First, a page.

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Author Topic: "Old" SWLer looking for first ham rig  (Read 8298 times)

Posts: 2

« on: November 24, 2012, 11:21:19 AM »

By old, I mean how long I've been in the hobby, not necessarily my age, although they do kinda go hand-in-hand, yes?  ;^)

I've been SWLing/DXing on and off since around the late 70s, and really got into it in my college days, starting around '79-'80.

List of radios I've owned for SWL/DXing:

Realistic DX-160; DX-302
Grundig YB-400
Drake SPR4
Drake R7
Sony ICF-2010

Also, I have a Yaesu FT-757GX that isn't working on anything but AM (no audio on the other modes). I may start another thread for that, but just thought I'd mention it. I'll also mention that I'm not crazy about the sound of it on AM. The audio is a bit "hashy", but then, it's not a full-working radio either, so maybe that has something to do with it.

I still have everything listed above except for the Realistic stuff. Believe it or not, I miss the DX-160. It was a nice little radio, even with the interpolation one had to do to figure out what frequency you were on.

I've been doing a lot of reading of the reviews here and elsewhere to see what kind of radio I'd like to get. I am leaning toward getting an older one instead of a newer/new one, because I don't like menus. I've played with a few rigs that have them, and maybe it's just a matter of not having played with them enough....  I also just like the look of a "classic" rig - just the right mix of a lit-up S meter, buttons, switches, frequency display, some shiny things....  I know some of you understand! :^)

Anyway, the radio I use the most for serious DXing on shortwave is the Drake R7. It has passband tuning, and a nice notch filter, and between the two, I can dig about any signal out of the noise.

Whatever radio I end up getting, I want to have that same kind of functionality.

Also looking for:

--Nice audio; minimal "fatigue" from listening
--General coverage recieve - I'd still like to use it for general SWLing and DXing shortwave stations from time to time.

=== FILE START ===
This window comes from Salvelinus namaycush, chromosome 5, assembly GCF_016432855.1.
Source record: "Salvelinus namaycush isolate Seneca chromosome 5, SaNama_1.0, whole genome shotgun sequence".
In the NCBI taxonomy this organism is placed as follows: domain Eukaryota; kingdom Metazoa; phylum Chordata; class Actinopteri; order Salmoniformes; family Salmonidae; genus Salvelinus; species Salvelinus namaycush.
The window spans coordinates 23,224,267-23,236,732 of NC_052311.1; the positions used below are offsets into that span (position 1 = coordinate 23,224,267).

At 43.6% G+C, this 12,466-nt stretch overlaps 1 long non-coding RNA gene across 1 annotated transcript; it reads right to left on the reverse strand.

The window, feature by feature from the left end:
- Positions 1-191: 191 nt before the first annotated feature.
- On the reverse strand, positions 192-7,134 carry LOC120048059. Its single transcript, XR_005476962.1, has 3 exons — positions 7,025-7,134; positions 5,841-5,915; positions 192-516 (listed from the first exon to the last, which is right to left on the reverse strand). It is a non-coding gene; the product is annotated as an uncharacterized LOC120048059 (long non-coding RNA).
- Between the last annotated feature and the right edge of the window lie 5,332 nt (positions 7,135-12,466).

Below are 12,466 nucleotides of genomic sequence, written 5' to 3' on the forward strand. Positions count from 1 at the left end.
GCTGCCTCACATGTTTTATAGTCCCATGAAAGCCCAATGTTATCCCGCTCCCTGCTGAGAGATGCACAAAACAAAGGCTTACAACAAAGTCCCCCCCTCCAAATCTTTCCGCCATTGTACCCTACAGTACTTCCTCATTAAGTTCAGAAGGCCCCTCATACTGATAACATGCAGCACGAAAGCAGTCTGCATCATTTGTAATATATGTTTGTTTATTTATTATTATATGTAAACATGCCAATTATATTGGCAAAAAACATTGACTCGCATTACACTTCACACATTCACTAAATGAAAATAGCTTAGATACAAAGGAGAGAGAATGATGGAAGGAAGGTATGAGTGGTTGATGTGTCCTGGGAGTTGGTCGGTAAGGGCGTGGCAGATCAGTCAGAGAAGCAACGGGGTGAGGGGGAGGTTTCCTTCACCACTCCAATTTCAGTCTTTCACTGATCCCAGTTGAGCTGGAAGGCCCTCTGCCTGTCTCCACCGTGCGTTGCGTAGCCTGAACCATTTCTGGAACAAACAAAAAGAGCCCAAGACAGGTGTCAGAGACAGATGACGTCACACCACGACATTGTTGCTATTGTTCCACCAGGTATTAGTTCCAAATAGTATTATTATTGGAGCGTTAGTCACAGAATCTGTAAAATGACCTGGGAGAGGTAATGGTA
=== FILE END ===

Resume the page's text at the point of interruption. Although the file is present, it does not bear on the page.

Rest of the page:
--Base station, mainly. If I want a mobile unit, I'll make that my second rig.
--No need for high power - 100W or under is fine with me for now.

I have my Tech license, but am studying for the General. Don't yet know CW, but would like to learn.

I have to say, from looking at the reviews, and from what the few hams I know have told me, that I'm probably going to be a Kenwood guy, at least for older rigs. So that's where I've been focusing my research. My "dream" radio from what I've been reading is probably the Kenwood TS-940SAT. It looks like it would be a good radio that would allow me to still do shortwave listening and DXing, while slowly getting my feet wet (or jumping in cannonball-style!) in ham radio. That gives you an idea of my budget too I guess.

I have trees and room for antennas, but so far only have random length long wires and a dipole that is in need of repair or retiring.

I have no qualms about doing mods or replacing caps or anything like that. Or I can always bribe my brother into it - he lives next door and has been wielding a soldering gun since the days of tube TVs and mechanical tape recorders.

I'm not liking the prices at eBay right now for Kenwood equipment. Is it always that high? Is it the time of year? Is demand going up for some of the older Kenwoods?

That's all for now..... Thanks for any guidance you can provide!  I plan on getting with some guys from the local amateur radio club as well for advice.

Posts: 100


« Reply #1 on: November 25, 2012, 11:26:46 AM »

You might want to tell us what your budget will be as far as the radio goes. Remember you will also need a power supply unless the radio you buy has a built in supply. So you will need a supply that can handle 25 amps, 30 amps would be better. Two of my supplies are good for 30 amps, the other is good for 35.

I am partial to Yaesu radios, but I have owned Icom and Kenwood (although the Kenwood rigs were not general coverage, TS-520, TS-530 and TS-830)